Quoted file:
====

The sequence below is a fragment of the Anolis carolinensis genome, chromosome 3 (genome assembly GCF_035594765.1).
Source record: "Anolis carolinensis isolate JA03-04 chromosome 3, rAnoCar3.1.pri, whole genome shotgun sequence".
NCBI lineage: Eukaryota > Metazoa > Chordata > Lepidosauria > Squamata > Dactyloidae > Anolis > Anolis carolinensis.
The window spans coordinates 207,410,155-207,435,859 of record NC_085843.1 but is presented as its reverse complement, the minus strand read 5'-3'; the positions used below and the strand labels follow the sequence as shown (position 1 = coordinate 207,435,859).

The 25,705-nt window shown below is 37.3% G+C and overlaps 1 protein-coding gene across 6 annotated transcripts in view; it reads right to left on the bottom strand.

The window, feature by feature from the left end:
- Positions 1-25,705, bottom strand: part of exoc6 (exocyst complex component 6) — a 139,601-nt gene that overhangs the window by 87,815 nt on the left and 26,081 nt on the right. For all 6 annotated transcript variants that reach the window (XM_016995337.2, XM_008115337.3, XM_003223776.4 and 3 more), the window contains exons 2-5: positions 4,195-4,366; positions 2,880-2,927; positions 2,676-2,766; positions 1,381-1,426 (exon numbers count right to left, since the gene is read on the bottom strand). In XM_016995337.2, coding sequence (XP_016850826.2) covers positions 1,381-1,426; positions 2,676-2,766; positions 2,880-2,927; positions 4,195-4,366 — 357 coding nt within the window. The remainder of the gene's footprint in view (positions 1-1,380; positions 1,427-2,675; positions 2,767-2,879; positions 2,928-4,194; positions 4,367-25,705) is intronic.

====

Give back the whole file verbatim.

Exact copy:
The sequence below is a fragment of the Anolis carolinensis genome, chromosome 3 (genome assembly GCF_035594765.1).
Source record: "Anolis carolinensis isolate JA03-04 chromosome 3, rAnoCar3.1.pri, whole genome shotgun sequence".
NCBI lineage: Eukaryota > Metazoa > Chordata > Lepidosauria > Squamata > Dactyloidae > Anolis > Anolis carolinensis.
The window spans coordinates 207,410,155-207,435,859 of record NC_085843.1 but is presented as its reverse complement, the minus strand read 5'-3'; the positions used below and the strand labels follow the sequence as shown (position 1 = coordinate 207,435,859).

The 25,705-nt window shown below is 37.3% G+C and overlaps 1 protein-coding gene across 6 annotated transcripts in view; it reads right to left on the bottom strand.

The window, feature by feature from the left end:
- Positions 1-25,705, bottom strand: part of exoc6 (exocyst complex component 6) — a 139,601-nt gene that overhangs the window by 87,815 nt on the left and 26,081 nt on the right. For all 6 annotated transcript variants that reach the window (XM_016995337.2, XM_008115337.3, XM_003223776.4 and 3 more), the window contains exons 2-5: positions 4,195-4,366; positions 2,880-2,927; positions 2,676-2,766; positions 1,381-1,426 (exon numbers count right to left, since the gene is read on the bottom strand). In XM_016995337.2, coding sequence (XP_016850826.2) covers positions 1,381-1,426; positions 2,676-2,766; positions 2,880-2,927; positions 4,195-4,366 — 357 coding nt within the window. The remainder of the gene's footprint in view (positions 1-1,380; positions 1,427-2,675; positions 2,767-2,879; positions 2,928-4,194; positions 4,367-25,705) is intronic.